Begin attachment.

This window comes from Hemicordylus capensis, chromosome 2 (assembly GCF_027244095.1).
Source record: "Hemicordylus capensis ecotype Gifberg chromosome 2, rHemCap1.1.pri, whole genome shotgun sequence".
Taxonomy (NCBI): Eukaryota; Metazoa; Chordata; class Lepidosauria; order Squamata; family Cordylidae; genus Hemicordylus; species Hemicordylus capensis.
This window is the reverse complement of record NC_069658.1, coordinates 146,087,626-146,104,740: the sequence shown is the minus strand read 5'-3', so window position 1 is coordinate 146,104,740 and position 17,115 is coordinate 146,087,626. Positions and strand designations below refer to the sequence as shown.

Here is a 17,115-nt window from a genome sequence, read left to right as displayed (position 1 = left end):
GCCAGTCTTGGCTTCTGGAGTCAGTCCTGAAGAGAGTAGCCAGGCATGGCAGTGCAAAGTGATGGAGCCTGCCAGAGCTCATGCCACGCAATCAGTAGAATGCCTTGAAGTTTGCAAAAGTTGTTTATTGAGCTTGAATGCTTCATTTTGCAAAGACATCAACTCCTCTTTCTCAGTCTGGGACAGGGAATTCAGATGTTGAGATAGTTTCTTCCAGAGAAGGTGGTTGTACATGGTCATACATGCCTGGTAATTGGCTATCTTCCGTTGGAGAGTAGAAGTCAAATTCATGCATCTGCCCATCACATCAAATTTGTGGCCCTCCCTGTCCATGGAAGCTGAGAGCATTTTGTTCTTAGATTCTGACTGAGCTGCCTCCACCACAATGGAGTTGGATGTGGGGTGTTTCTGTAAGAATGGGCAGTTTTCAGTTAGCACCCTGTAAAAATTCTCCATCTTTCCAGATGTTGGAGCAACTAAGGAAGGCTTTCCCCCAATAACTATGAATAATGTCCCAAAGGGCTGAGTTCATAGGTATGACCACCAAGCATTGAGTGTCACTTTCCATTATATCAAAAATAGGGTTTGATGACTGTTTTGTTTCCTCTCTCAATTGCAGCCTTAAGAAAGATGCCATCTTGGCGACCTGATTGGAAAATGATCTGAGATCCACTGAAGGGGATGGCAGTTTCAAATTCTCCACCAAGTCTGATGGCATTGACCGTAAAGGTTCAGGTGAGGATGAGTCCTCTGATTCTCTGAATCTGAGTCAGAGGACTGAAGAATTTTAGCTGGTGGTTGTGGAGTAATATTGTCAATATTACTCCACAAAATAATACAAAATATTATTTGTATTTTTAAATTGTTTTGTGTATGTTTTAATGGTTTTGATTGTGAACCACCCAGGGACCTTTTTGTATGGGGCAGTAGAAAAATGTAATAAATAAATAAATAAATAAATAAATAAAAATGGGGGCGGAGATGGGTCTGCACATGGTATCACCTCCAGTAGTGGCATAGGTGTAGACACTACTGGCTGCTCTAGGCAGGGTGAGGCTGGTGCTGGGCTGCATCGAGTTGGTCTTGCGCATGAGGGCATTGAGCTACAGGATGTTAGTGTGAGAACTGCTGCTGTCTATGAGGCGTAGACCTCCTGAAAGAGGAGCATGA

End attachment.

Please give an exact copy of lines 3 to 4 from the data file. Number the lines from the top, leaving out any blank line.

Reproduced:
Taxonomy (NCBI): Eukaryota; Metazoa; Chordata; class Lepidosauria; order Squamata; family Cordylidae; genus Hemicordylus; species Hemicordylus capensis.
This window is the reverse complement of record NC_069658.1, coordinates 146,087,626-146,104,740: the sequence shown is the minus strand read 5'-3', so window position 1 is coordinate 146,104,740 and position 17,115 is coordinate 146,087,626. Positions and strand designations below refer to the sequence as shown.